If you’ve done research into applying for a VA home loan or car loan, you may be familiar with lenders calculating your debt to income ratio. It’s important to know how to get a general idea of what your debt-to-income ratio is, how it is calculated and why it may affect your future financial decisions.
What is a debt-to-income (DTI) ratio?
Debt-to-income ratios are exactly what they sound like — a comparison of your monthly debt to your monthly income.
What is included?
This is one of the most common questions about DTI ratios. Sometimes things we wouldn’t include in our monthly debts may show up in our DTI ratio and other things we expect are left out.
- Current mortgage payment
- Car payment
- Student loan debt
- Minimum credit card payments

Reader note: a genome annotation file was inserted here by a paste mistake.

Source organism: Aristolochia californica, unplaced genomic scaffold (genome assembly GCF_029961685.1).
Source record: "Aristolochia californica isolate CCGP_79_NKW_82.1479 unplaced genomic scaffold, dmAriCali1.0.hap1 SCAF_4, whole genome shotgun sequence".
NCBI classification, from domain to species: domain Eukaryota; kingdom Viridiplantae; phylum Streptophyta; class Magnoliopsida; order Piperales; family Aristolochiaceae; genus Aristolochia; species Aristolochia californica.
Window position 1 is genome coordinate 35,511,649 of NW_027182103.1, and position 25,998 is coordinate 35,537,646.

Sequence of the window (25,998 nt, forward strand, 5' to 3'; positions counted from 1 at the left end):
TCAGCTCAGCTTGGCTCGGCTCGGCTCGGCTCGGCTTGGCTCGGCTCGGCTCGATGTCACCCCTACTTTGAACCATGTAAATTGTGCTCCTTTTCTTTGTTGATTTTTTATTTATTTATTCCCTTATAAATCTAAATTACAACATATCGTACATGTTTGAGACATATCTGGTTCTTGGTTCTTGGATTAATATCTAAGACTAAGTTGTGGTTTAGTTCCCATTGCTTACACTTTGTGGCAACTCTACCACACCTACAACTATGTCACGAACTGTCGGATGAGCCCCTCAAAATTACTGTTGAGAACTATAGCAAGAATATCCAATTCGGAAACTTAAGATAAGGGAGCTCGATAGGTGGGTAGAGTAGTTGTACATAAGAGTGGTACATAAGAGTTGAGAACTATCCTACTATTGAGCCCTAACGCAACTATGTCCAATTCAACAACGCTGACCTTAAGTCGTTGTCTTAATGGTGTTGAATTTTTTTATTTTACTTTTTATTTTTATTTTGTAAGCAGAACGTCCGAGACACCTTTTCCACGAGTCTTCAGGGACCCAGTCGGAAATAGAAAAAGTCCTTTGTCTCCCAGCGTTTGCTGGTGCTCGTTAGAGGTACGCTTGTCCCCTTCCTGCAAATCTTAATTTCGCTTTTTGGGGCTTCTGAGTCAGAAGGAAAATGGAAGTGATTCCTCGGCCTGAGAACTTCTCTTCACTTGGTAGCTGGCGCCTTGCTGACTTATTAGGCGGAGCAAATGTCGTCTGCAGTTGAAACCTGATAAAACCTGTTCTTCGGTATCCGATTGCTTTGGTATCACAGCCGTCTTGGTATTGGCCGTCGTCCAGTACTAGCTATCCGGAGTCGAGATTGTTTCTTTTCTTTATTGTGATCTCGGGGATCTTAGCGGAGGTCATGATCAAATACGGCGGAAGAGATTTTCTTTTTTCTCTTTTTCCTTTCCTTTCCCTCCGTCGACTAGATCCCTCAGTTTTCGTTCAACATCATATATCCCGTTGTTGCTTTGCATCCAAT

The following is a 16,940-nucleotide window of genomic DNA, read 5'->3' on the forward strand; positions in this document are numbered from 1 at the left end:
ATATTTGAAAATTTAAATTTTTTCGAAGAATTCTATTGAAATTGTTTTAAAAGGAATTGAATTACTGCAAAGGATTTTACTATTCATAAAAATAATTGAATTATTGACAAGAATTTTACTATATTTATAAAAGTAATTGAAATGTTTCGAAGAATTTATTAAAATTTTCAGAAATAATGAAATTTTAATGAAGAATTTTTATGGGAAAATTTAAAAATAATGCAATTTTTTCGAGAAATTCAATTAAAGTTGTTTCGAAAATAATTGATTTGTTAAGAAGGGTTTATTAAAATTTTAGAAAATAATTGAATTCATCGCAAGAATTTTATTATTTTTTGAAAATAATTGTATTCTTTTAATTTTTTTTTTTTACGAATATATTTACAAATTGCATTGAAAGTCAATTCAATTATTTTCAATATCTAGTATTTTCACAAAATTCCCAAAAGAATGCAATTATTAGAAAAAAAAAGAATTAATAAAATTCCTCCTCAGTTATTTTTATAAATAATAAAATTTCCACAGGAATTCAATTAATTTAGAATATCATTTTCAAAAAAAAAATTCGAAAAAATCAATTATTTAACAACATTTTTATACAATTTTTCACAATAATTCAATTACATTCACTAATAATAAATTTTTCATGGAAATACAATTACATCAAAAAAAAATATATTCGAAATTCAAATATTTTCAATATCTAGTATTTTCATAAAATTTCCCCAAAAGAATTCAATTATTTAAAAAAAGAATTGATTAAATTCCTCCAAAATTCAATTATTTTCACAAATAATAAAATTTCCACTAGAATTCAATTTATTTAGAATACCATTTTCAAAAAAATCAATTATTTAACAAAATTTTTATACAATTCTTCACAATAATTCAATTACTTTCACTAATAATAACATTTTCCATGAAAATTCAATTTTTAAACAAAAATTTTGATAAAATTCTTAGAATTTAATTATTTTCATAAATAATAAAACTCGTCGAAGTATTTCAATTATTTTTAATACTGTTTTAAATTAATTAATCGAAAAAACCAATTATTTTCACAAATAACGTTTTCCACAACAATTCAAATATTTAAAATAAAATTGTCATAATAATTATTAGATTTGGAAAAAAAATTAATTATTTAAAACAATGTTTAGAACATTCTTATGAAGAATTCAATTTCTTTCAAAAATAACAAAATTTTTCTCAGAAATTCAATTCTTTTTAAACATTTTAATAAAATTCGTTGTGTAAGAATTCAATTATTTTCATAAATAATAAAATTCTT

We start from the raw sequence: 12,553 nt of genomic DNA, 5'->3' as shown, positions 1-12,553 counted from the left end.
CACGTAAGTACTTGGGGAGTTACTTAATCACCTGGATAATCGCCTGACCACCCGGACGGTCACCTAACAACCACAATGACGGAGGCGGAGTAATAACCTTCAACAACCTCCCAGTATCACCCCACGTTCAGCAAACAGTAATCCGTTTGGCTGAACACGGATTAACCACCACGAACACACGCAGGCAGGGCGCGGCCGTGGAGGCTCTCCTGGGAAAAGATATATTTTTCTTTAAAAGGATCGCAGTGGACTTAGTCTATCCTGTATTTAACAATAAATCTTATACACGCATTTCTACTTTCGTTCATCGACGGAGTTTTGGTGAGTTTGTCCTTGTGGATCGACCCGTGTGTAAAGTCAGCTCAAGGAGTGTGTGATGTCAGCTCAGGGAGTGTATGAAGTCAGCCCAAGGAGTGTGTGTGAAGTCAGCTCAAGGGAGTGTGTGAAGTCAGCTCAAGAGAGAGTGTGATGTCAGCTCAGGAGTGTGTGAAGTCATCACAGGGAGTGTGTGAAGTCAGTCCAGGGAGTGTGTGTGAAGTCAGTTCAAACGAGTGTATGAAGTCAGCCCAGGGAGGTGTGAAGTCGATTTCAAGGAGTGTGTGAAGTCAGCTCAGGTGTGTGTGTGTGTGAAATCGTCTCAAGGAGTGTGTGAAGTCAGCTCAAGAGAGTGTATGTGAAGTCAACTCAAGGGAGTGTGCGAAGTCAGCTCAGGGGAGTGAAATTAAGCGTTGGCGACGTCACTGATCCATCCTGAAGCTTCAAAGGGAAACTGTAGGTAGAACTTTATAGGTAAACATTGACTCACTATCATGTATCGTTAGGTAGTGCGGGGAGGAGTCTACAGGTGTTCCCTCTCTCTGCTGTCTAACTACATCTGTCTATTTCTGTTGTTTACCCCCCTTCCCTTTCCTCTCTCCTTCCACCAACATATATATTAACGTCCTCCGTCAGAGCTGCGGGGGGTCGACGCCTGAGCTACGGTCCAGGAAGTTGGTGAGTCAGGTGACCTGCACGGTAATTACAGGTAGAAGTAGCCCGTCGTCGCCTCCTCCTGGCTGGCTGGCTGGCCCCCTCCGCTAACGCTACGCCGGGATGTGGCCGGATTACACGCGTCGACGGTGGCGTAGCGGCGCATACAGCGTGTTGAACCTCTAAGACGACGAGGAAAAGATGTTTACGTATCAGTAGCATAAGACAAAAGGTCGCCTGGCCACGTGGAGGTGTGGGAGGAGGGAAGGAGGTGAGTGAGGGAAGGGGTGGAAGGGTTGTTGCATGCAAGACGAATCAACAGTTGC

- Child support payments (included in debt and income)
- Co-signed loans
- Monthly income
- Utility payments
- Household expenses
Why is it important?
Your DTI ratio, like your credit score, is another way for lenders to determine your ability to pay back a loan. When your DTI ratio is high, your expenses are verging on overtaking your income and this means you’ll be less likely to pay back a loan.
Generally, the more you’re asking for, the lower your DTI will need to be. The VA benchmark is a 41 percent DTI ratio, which is higher than most other loan programs. Prospective homebuyers with a ratio above that threshold have to meet additional financial requirements.
What if it’s too high?
Cutting recurring debt or suddenly making more money are difficult propositions. But there’s another way to lower your DTI ratio when you’re looking to purchase a home: Shoot for a lower purchase price. Seeking a smaller loan amount will mean a smaller monthly mortgage payment, which in turn will lower your DTI ratio.
That can be a tough pill to swallow for some military buyers, but it can sometimes prove the simplest path to getting into a home.